Fruit flies and other similar files are small, fast, and hard to see with the naked eye. It can be difficult to tell what you have. If there are flies inhabiting your drain, are they drain files or fruit flies?
In this article, we’re going to do a Drain Fly vs Fruit Fly matchup. We’ll look at some differences you can see with the naked eye so you can tell what you have.
Here are the basics:
- They have one thing in common: they both lay their eggs in wet, damp places.
- Fruit flies have red eyes and are normally much lighter in color.
- Drain flies are darker and lay eggs inside drain pipes.
Read on to learn how to identify and get rid of fruit and drain flies.
Drain Fly vs Fruit Fly: The Differences
Now that we know that there are easy ways to spot the differences between these flies, let’s find out how.
First, we’ll start with drain flies, which can be found anywhere inside or outside the house and may become quite a nuisance.
1. Size and Physical Appearance
The drain fly is roughly one-eighth of an inch long and looks a lot like a small moth, with hair covering its heart-shaped wings. These flies, also known as sewer flies, are usually brownish or black with antennae at the front.
When they fly, drain flies look like dark spots floating in the air, making them different from fruit flies.
As their name implies, you will find drain flies inside drain pipes around the house in kitchens and the bathroom. They can also be found in drains outside, where decayed organic matter can be found.
3. Feeding Habits
Drain flies eat the pollen of plants and organic matter that can be found inside drain pipes and sewers. If you’ve got tiny flies swarming your plants, they may be drain files, fungus gnats, fruit flies, etc.
Drain flies love to eat organic matter that grows on the slime found in drain pipes.
They will eat anything growing or fermenting in kitchen or bathroom drain pipes. They can also be found in the pipes of garbage disposal units or in and around trash cans.
3. Breeding Habits
Drain flies will lay their eggs inside the damp slime and organic matter in drain pipes so their offspring can have plenty of food. Yuck.
Drain flies also stay together in large swarms inside drain pipes, distinguishing them from fruit flies.
Next, we’ll take a closer look at fruit flies to see how we can distinguish them from drain flies.
1. Size and Physical Appearance
Fruit flies are a bit longer than one-eighth of an inch and are usually much lighter in color, from yellow to light brown.
They have bright red or even dark red eyes with dark stripes or spots covering their abdomen and over their hind side.
Fruit flies also don’t have any hair on their bodies that can be seen with the naked eye. The red eyes of these flies are a common way to identify them from other types of flies and insects.
Fruit flies are obviously attracted to fruit — it’s in the name! They are frequently found in kitchens. Commonly they will infest food processing equipment such as dishwasher drains where scraps of food can be found, and bathroom drains, where organic materials and fruity-smelling skin care products are found.
Fruit and vegetables left open on the counter are a temptation for these flies as they are an excellent food source.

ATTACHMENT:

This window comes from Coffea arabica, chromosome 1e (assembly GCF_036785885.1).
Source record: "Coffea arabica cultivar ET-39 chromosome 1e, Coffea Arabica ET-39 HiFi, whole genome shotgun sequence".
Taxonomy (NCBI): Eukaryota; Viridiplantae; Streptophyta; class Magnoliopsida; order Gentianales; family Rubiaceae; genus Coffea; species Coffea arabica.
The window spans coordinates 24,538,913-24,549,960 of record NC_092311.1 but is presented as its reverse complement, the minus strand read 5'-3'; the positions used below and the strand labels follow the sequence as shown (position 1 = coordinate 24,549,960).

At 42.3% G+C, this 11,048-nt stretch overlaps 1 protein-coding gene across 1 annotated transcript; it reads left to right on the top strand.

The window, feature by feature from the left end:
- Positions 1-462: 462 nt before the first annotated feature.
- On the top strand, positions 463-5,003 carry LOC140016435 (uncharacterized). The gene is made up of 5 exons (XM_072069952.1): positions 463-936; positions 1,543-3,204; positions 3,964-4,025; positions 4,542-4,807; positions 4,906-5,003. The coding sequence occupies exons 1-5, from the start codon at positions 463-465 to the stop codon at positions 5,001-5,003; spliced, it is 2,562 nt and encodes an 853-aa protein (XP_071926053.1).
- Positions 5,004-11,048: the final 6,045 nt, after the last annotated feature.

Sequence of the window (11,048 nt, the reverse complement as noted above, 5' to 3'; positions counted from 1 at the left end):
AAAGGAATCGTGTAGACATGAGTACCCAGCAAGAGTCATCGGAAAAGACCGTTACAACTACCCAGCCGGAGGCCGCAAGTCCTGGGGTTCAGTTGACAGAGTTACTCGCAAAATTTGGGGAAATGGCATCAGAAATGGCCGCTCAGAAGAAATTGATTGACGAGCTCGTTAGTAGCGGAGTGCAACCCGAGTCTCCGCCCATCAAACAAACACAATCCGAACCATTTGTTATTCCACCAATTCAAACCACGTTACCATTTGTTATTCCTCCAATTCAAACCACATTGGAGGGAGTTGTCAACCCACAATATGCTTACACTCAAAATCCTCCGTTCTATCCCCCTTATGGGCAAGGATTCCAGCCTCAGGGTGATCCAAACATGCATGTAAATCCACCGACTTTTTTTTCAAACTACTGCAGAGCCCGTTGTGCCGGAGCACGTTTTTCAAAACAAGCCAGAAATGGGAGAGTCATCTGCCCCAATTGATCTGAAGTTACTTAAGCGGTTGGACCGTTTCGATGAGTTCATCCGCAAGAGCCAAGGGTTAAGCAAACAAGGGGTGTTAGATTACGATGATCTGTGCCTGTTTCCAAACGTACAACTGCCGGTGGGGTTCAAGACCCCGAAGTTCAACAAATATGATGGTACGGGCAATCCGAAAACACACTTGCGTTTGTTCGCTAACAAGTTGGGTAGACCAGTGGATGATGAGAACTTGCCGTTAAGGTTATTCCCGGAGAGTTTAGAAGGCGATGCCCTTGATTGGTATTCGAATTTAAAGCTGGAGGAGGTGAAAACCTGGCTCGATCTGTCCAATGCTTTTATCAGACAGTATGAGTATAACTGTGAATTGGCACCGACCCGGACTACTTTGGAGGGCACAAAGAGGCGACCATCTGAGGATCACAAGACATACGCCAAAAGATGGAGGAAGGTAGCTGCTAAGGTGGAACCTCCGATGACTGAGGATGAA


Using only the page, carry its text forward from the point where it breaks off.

They will happily lay their eggs in your rotting bananas or tomatoes.
They can also be found around house plants inside your home, attracted by the dampness and easy food source. Fruit flies do not swarm in huge numbers, though they can reproduce very quickly.
4. Feeding Habits
Fruit flies will eat fruit, plants, and other organic material that can be found around places where food is processed. You’ll find that they will quickly get to your fruit and vegetables left in the open.
Fruit flies love sweet fruits such as bananas and most other sugary fruits. But they will go beyond fruits if there is other food left out. They commonly will attack cat food, which sometimes can be left out for a while.
5. Breeding Habits
As their name implies, these flies will lay their eggs in and on decaying fruit and vegetables so their offspring can easily access food.
How to Get Rid of Fruit Flies and Drain Flies
Getting rid of these fly species is not that difficult, but if you have fruit trees in your yard, it might be a problem. Fruit flies will easily survive in the winter by staying in evergreen trees. Then they go to the fruit trees in the summer.
Getting rid of fruit flies in your home is relatively easy. Simply get rid of old food scraps and decaying fruit and vegetables. Keep all food processing appliances clean, especially garbage disposal units where old food scraps can be found.
Clean your trash bins, compost bins, etc.
Get yourself one of these commercial fruit fly traps or eco-friendly spray to use inside your home.
If you’ve got fruit or drain flies inhabiting your drain, try pouring boiling hot water or vinegar down the drain regularly. While some recommend bleach, that’s not a good solution.
There are easy-to-use commercial products such as the bug zapper or standard fly paper to get rid of drain flies.
Fruit flies and drain flies are very similar creatures, with similar habitats and behaviors.
- Fruit flies eat plants and decaying fruit and vegetables, while drain flies eat organic matter in the water.
- Fruit flies can become a nuisance in the kitchen, but drain flies can be found anywhere around the house where there are drains.
- Fruit flies normally don’t fly long distances and will stay close to their feeding grounds.
- An easy way to know the difference is that drain flies look a lot like tiny moths.
Regardless of what you have, it’s a good idea to get rid of them as quickly as possible.
Use Drain-O or similar drain cleaners to clear out any decaying organic matter from your drain, and with luck your infestation will disappear quickly.
Good luck with keeping those little flies under control!